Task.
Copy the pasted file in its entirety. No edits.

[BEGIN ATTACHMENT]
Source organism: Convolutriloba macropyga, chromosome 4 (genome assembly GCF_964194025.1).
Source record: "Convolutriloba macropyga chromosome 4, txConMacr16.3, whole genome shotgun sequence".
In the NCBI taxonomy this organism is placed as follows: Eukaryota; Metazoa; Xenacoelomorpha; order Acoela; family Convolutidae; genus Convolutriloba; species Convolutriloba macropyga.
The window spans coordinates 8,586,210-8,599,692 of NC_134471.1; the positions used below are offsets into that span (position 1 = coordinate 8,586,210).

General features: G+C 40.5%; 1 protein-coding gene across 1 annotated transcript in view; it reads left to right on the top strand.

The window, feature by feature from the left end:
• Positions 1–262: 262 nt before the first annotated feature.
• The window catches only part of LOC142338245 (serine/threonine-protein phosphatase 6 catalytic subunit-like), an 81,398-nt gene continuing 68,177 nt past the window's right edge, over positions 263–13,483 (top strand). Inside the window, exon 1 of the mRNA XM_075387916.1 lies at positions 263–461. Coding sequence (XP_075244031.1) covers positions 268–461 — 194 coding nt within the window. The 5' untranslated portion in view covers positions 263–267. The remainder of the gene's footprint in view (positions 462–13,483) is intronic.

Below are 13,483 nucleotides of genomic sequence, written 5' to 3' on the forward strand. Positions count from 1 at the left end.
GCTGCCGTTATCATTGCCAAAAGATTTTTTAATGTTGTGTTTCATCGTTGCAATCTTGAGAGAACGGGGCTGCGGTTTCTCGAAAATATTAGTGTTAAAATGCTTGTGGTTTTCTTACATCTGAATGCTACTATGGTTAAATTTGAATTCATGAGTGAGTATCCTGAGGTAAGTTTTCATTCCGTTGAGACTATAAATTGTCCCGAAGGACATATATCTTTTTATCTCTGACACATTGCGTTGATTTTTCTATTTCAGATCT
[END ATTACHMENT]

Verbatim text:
Source organism: Convolutriloba macropyga, chromosome 4 (genome assembly GCF_964194025.1).
Source record: "Convolutriloba macropyga chromosome 4, txConMacr16.3, whole genome shotgun sequence".
In the NCBI taxonomy this organism is placed as follows: Eukaryota; Metazoa; Xenacoelomorpha; order Acoela; family Convolutidae; genus Convolutriloba; species Convolutriloba macropyga.
The window spans coordinates 8,586,210-8,599,692 of NC_134471.1; the positions used below are offsets into that span (position 1 = coordinate 8,586,210).

General features: G+C 40.5%; 1 protein-coding gene across 1 annotated transcript in view; it reads left to right on the top strand.

The window, feature by feature from the left end:
• Positions 1–262: 262 nt before the first annotated feature.
• The window catches only part of LOC142338245 (serine/threonine-protein phosphatase 6 catalytic subunit-like), an 81,398-nt gene continuing 68,177 nt past the window's right edge, over positions 263–13,483 (top strand). Inside the window, exon 1 of the mRNA XM_075387916.1 lies at positions 263–461. Coding sequence (XP_075244031.1) covers positions 268–461 — 194 coding nt within the window. The 5' untranslated portion in view covers positions 263–267. The remainder of the gene's footprint in view (positions 462–13,483) is intronic.

Below are 13,483 nucleotides of genomic sequence, written 5' to 3' on the forward strand. Positions count from 1 at the left end.
GCTGCCGTTATCATTGCCAAAAGATTTTTTAATGTTGTGTTTCATCGTTGCAATCTTGAGAGAACGGGGCTGCGGTTTCTCGAAAATATTAGTGTTAAAATGCTTGTGGTTTTCTTACATCTGAATGCTACTATGGTTAAATTTGAATTCATGAGTGAGTATCCTGAGGTAAGTTTTCATTCCGTTGAGACTATAAATTGTCCCGAAGGACATATATCTTTTTATCTCTGACACATTGCGTTGATTTTTCTATTTCAGATCT